I took this photo while standing at Grime’s Point Archeological Area just off Highway 50 about five miles east of Fallon, Nevada on an earlier trip. The terraces above the basalt boulders were cut into the side of the ridge by the ancient Pl eistocene Lake Lahontan as it rose and fell. Had I been here 10,000 years ago I would have been under 700 feet of water. Traveling over today’s Highway 50 route would have required a submarine.
Turning around from where I was standing was more basalt and a view of Highway 50. A pickup pulling a trailer makes its way over ‘The Loneliest Road in America.” Looking across the valley you can see ranges fading into the distance that are part of the Basin and Range complex of Nevada, which is part of the Great Basin of the Western US.
Had you arrived on the scene much later, say around 5,000 BCE or 7,000 years ago, you would have discovered that Lake Lahontan was much shallower as glaciers receded to the north and warmer temperatures prevailed. The area would have been marshy and filled with abundant wildlife. Ancient peoples had arrived on the scene and were pecking away at the rocks, creating some of the earliest petroglyphs in Nevada and North America. Grime’s Point features these petroglyphs. A copy of one of the petroglyphs is on the left.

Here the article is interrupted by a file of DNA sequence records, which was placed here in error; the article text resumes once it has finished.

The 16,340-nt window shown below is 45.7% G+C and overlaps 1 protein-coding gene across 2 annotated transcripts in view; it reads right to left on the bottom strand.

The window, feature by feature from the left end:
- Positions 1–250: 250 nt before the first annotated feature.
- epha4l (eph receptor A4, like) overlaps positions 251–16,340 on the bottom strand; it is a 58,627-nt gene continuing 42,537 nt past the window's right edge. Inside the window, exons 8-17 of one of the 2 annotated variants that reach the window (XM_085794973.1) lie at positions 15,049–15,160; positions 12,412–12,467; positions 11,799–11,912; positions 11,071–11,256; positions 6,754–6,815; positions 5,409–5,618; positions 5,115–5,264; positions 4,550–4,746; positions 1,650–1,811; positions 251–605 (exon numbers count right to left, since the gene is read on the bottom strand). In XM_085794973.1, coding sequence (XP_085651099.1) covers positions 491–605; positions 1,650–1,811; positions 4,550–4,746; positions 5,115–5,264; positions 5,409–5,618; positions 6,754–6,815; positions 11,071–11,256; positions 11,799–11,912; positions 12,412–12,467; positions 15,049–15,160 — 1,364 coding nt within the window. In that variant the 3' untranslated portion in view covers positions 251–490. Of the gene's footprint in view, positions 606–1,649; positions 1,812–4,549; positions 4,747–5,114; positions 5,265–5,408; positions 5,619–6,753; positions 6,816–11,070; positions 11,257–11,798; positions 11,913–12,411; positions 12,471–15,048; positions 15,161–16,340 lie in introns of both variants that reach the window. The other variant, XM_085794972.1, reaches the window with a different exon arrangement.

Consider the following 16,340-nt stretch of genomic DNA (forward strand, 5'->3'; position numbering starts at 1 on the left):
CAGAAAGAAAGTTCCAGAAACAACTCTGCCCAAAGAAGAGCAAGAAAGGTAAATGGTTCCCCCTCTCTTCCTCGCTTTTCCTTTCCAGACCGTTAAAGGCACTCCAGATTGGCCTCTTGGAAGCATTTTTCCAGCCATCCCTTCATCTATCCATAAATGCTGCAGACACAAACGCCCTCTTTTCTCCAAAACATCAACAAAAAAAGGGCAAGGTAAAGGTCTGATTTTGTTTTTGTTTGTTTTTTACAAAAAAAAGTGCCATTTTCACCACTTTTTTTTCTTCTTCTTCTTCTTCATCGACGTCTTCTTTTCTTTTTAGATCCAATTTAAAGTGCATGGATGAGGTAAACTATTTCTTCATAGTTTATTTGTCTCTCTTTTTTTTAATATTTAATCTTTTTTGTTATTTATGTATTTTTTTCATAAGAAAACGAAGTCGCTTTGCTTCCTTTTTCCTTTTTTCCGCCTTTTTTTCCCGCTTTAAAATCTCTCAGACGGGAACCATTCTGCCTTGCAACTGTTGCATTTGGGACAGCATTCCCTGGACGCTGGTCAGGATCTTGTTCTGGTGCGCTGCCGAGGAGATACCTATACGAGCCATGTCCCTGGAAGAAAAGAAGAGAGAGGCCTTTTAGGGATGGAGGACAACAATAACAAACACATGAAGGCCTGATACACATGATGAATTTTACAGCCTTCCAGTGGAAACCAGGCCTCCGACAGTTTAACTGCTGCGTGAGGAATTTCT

The pit and groove petroglyphs here are among the oldest petroglyphs found in Nevada.
As to what they mean is anyone’s guess. One thought is that they were used in hunting rituals by shaman to assure success.
This basalt boulder was covered with pit petroglyphs. Ancient peoples and later Native Americans would use rocks to peck away the desert varnish that covers rocks to show the lighter rocks underneath. One way of measuring the age of petroglyphs is to see how much desert varnish has since re-covered the rock petroglyphs. The color of these pit and groove petroglyphs has returned to the original varnish color. Translate old.
In contrast, this is a much more recent petroglyph, probably carved in the last 500 years. To me, it appears to be a big horn sheep. But then again…
Most of the petroglyphs fall somewhere in age between the ‘sheep’ petroglyph above and the pit and groove style of petroglyphs. I like the almost-polished look of this basalt boulder. If you look carefully, you can see petroglyphs stretching down and out on both sides of the rock. Following are several examples of the petroglyphs I found wandering around among the boulders. It’s like a treasure hunt. Fun.
I’ll conclude with a final view of the landscape at Grime’s Point Archeological Area. Remains of what may have been a rock fence used to drive deer and antelope to the dinner table is found up near the top of the ridge.
BLOG-A-BOOK TUESDAY: Join me on the first 100-mile backpack trek I ever organized. Leading 61 people aged 11-71 across the Sierra Nevada Mountain Range, I was lucky to escape with my life and career in tact.
TRAVEL BLOG THURSDAY: Peggy and I continue our Back Roads of America Series by stopping off at another petroglyph site along The Loneliest Road in America: The Hickison Petroglyph Area. This time we will be featuring some out-of-this-world rocks and, uh, puberty rites.